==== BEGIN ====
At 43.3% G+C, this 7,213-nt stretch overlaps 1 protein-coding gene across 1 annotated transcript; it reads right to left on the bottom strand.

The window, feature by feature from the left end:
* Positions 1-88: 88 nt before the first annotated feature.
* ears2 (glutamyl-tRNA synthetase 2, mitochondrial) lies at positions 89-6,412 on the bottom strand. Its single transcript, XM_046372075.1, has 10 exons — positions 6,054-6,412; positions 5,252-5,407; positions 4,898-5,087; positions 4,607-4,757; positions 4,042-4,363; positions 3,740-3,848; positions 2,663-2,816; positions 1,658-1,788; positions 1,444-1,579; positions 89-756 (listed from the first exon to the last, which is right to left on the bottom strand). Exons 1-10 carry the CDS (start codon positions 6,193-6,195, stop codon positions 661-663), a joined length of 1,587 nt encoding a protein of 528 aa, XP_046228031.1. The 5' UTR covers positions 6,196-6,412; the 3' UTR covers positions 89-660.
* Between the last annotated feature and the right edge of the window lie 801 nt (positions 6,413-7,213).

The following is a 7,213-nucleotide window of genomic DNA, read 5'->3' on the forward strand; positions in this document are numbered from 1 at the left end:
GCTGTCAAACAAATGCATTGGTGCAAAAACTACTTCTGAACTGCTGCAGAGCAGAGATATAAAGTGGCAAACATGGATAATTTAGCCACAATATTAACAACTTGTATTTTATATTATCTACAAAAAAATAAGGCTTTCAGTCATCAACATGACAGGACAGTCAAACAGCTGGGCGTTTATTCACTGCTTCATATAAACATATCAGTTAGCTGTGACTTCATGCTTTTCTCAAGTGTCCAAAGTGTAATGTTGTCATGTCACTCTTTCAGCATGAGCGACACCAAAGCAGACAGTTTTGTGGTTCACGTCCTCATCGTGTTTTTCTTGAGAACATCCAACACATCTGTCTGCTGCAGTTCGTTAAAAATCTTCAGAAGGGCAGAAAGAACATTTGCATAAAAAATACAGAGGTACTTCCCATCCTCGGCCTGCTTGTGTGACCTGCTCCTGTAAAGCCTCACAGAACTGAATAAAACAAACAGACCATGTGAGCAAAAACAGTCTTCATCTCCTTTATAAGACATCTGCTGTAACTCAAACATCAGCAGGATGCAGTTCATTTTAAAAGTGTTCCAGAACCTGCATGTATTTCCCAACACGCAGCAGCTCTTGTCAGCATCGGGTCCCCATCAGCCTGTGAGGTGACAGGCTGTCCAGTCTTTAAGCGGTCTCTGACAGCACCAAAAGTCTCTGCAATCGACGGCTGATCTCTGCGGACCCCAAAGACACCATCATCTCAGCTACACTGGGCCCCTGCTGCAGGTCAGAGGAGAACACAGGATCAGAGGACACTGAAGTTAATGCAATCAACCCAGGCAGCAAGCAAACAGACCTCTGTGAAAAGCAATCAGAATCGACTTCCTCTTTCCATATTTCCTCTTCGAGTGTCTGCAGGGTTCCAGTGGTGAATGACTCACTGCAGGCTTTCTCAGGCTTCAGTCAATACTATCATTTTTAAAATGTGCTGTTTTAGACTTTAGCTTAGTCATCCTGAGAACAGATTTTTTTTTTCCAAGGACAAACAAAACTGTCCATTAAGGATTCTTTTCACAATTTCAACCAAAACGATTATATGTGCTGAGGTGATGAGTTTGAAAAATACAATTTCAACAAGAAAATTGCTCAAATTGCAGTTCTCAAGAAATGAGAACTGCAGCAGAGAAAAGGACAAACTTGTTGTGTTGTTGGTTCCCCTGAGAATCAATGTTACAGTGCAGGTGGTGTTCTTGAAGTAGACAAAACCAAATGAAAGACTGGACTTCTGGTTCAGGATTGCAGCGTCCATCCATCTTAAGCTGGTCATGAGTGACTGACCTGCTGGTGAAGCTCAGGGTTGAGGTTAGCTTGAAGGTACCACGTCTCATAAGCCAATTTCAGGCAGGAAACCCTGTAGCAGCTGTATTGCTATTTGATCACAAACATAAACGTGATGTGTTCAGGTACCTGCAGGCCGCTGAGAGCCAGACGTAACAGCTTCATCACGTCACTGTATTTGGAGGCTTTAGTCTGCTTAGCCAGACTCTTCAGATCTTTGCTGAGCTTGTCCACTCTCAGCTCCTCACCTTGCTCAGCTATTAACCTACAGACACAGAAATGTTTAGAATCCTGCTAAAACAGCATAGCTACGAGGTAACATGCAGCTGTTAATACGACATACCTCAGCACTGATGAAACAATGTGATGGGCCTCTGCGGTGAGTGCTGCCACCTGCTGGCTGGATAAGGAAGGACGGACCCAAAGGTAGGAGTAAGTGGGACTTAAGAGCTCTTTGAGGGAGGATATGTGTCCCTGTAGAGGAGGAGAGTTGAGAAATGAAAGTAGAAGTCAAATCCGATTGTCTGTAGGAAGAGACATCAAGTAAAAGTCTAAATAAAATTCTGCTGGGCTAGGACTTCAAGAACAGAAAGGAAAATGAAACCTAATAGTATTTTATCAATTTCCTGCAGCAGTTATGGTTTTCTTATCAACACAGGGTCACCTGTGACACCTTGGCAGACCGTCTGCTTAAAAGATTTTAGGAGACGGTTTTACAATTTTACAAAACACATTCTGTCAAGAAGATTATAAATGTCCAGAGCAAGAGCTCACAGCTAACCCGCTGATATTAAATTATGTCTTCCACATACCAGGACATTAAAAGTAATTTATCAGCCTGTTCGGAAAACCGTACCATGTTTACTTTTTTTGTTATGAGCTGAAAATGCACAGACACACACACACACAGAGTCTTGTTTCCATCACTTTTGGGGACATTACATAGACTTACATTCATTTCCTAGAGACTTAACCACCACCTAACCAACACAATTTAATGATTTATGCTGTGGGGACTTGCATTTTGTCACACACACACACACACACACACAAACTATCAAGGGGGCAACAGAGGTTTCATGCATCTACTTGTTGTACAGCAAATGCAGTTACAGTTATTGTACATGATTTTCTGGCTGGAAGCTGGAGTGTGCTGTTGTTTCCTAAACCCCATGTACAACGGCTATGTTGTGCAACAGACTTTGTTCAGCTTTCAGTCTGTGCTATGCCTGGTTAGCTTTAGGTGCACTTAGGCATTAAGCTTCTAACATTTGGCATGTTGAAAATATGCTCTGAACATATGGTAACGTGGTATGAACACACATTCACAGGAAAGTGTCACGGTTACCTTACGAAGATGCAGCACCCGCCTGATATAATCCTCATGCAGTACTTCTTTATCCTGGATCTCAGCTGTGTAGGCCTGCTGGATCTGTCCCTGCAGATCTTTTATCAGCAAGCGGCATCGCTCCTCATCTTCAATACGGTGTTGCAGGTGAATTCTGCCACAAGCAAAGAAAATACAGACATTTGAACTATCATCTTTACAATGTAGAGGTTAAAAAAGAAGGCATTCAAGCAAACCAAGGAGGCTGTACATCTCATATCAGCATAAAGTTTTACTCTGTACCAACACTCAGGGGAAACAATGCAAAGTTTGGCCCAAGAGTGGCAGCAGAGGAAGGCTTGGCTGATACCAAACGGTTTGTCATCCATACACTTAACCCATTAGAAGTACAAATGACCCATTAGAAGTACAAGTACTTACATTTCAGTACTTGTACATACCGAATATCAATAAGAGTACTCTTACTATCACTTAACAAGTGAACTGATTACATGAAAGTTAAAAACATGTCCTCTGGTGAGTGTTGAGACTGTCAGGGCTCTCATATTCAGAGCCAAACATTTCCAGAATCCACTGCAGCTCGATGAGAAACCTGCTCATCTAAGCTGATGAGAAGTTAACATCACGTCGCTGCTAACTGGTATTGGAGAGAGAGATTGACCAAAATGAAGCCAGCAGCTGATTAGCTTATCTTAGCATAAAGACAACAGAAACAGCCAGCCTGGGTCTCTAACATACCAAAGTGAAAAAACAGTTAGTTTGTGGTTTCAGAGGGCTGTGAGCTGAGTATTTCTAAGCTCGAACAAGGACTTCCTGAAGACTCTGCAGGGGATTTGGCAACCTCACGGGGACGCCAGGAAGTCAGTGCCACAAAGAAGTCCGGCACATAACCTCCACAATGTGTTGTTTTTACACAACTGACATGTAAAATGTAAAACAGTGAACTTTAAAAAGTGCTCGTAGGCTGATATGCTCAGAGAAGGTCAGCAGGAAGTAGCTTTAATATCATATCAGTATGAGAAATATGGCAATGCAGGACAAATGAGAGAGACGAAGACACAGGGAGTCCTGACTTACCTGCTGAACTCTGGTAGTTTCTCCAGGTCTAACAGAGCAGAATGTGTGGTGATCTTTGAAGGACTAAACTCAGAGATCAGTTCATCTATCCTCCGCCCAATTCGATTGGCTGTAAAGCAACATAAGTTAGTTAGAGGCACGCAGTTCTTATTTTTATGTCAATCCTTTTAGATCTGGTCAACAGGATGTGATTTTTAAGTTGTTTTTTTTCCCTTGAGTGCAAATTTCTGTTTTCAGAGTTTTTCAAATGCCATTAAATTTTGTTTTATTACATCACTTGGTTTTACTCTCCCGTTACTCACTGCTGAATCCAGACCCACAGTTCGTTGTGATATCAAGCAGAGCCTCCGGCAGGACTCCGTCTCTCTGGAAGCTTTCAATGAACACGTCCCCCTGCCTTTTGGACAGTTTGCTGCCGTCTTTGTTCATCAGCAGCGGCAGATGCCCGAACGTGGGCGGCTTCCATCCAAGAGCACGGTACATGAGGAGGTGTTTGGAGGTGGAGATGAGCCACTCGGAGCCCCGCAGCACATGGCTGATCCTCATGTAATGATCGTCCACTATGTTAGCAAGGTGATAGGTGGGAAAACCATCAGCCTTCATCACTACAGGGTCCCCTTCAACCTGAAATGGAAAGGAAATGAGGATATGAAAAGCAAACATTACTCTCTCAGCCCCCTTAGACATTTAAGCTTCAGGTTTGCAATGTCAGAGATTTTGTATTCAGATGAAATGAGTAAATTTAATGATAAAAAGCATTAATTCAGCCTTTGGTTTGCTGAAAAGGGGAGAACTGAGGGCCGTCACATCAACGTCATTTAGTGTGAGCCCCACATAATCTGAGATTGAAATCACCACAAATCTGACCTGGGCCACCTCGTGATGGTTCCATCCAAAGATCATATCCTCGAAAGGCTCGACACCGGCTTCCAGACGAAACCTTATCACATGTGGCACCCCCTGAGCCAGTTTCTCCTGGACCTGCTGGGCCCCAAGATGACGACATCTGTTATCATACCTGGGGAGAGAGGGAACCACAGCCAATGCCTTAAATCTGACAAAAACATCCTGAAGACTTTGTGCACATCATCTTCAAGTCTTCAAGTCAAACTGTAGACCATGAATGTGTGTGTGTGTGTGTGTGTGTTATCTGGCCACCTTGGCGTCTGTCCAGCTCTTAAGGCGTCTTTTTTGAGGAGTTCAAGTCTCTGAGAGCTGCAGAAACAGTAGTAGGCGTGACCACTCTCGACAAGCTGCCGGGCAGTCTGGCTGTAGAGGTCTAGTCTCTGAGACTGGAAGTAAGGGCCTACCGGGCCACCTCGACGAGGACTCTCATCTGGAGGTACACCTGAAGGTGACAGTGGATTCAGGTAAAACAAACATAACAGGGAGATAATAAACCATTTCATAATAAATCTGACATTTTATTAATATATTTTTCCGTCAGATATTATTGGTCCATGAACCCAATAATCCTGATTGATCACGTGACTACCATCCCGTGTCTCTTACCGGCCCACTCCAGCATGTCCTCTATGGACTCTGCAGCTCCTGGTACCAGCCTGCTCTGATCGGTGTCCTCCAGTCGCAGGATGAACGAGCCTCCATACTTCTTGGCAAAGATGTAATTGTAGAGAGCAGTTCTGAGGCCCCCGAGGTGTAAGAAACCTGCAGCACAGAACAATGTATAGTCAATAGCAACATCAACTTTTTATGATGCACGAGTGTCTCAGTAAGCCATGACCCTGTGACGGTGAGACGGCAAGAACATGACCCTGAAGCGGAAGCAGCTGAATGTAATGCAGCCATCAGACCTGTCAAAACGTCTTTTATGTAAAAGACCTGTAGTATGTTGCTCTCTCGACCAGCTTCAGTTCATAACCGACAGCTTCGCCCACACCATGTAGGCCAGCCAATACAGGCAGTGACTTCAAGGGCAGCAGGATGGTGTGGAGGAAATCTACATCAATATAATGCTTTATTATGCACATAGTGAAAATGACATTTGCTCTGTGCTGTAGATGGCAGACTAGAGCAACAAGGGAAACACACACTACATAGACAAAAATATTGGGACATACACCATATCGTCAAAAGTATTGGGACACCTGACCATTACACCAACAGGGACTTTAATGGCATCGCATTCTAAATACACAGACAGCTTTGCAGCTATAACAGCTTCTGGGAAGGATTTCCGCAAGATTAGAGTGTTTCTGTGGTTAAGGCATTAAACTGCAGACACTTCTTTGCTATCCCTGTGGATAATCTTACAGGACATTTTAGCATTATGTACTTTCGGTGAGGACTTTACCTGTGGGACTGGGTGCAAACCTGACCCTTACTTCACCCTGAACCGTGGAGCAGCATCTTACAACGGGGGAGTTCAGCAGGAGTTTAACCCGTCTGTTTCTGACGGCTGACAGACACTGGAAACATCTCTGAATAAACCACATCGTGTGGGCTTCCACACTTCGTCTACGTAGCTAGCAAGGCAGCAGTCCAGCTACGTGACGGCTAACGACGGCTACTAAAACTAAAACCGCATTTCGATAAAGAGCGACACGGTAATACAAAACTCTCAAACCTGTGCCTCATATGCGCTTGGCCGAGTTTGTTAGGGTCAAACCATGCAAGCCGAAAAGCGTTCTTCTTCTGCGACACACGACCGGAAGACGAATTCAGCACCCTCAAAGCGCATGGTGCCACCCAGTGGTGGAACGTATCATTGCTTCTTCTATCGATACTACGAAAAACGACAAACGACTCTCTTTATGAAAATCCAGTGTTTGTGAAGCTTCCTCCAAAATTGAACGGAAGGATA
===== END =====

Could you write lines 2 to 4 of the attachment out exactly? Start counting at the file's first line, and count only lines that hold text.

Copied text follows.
The window, feature by feature from the left end:
* Positions 1-88: 88 nt before the first annotated feature.
* ears2 (glutamyl-tRNA synthetase 2, mitochondrial) lies at positions 89-6,412 on the bottom strand. Its single transcript, XM_046372075.1, has 10 exons — positions 6,054-6,412; positions 5,252-5,407; positions 4,898-5,087; positions 4,607-4,757; positions 4,042-4,363; positions 3,740-3,848; positions 2,663-2,816; positions 1,658-1,788; positions 1,444-1,579; positions 89-756 (listed from the first exon to the last, which is right to left on the bottom strand). Exons 1-10 carry the CDS (start codon positions 6,193-6,195, stop codon positions 661-663), a joined length of 1,587 nt encoding a protein of 528 aa, XP_046228031.1. The 5' UTR covers positions 6,196-6,412; the 3' UTR covers positions 89-660.